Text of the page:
But then things got tricky.
The original name for the event had been Conversion Marketing Day. “Conversion marketing” was a term that Unbounce had been using to describe results-oriented marketing that revolves around optimizing for conversions. But when Oli saw the first iteration of the site, things came to a halt. The term “conversion marketing” was not sitting right with him.
At this point Corey Dilley, Unbounce’s Director of Campaign Strategy, stepped in to help mediate between Oli and the rest of the team. “There was a lot of swearing about Oli,” Corey told me as he sat back in his chair and laughed.
I asked Oli where the term “conversion marketing” came from in the first place. “My disdain for the name leads me to believe it’s my fault,” he said with a wink and a smile.
Oli recalled that this started a more fruitful discussion with Stefanie and Tia about rebranding the event, which eventually led to the name International Conversion Rate Optimization Day (CRODay for short).
Luckily, Courtenay had budgeted time to deal with potential snafus. The team was able to pivot, start again from the wireframe stage and come up with a design and copy that worked for everyone involved – and, more importantly, served the goals of the campaign. Courtenay gave credit where credit was due:
Everyone definitely pulled together and worked really hard on it. Interactive Designer Alejandra Porta was a key part of the success, and the entire team was just outstanding.
Despite the setback, the team was able to launch the website on time (special shout out to the Creative team, who worked super hard to make it happen).
Partners began signing up to take part, and attendees started signing up to attend webinars. Crisis averted.
Building a CRO community
As D-Day drew closer, promotion began in earnest. Unbounce’s Community Manager, Hayley Mullen, began promoting the event on our social channels about two months out, but it was the community who really took over and started pushing the event with about a month to go.
The first mention of the hashtag #CROday went out on March 7 in a conversation between Talia Wolf and Joanna Wiebe.
As the days went by, more and more people from the marketing community started tweeting about CRO Day. From speakers to attendees, #CROday began to snowball. As bigger names like Larry Kim, Joanna Wiebe, and Alex Harris started signing up, others gained the confidence to come on board. And then they began to come in droves, looking to get in on the action. With a week to go, the final schedule was set, and the last push for promotion began. A special edition of #bufferchat, the popular Twitter marketing chat, was held featuring Oli, who discussed conversion rate optimization.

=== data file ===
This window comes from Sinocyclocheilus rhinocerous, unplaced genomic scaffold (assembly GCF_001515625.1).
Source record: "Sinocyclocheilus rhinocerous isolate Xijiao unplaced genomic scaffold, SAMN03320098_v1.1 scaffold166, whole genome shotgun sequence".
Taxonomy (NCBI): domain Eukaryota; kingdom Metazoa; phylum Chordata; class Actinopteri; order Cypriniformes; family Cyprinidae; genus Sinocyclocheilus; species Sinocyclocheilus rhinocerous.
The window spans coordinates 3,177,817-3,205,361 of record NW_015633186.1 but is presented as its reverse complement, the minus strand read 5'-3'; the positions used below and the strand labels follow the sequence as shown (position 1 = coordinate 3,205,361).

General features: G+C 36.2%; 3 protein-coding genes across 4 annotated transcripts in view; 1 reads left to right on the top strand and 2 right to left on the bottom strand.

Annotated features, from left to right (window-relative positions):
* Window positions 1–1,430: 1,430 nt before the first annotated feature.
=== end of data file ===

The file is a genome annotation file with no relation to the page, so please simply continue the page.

RT @buffer One hour to go until #bufferchat with @oligardner from @unbounce to discuss conversion rate optimization! #CROday #BufferChat — Nicole M. Miller (@nmillerbooks) April 8, 2015
Inbound.org began promoting an AMA that they would host on their site on April 9 that featured 20 of the CRO Day experts and garnered 58,853 page views on the AMA thread.
The day before CRO Day, there were hundreds of tweets promoting the event and the excitement was palpable.
It’s International #CRODay This Thursday & @Optimizely @unbounce @WordStream @HubSpot @copyhackers will all be there http://t.co/0XacOmDhwp
— Cara Harshman (@CaraHarshman) April 8, 2015
By April 9, there were 13,531 total registrations for the 30 webinars.
The challenges had been met, the team had risen to the occasion, and CRO Day was ready to kick off!
CRO Day at last!
CRO Day kicked off with a bang at 6am EDT with two webinar for attendees to choose from. For most of the day, there were two webinars per hour, in order to make enough room for all of them.
Webinar topics ranged from design to copy, and from lead generation to A//B testing. There was, literally, something for everyone in marketing happening that day.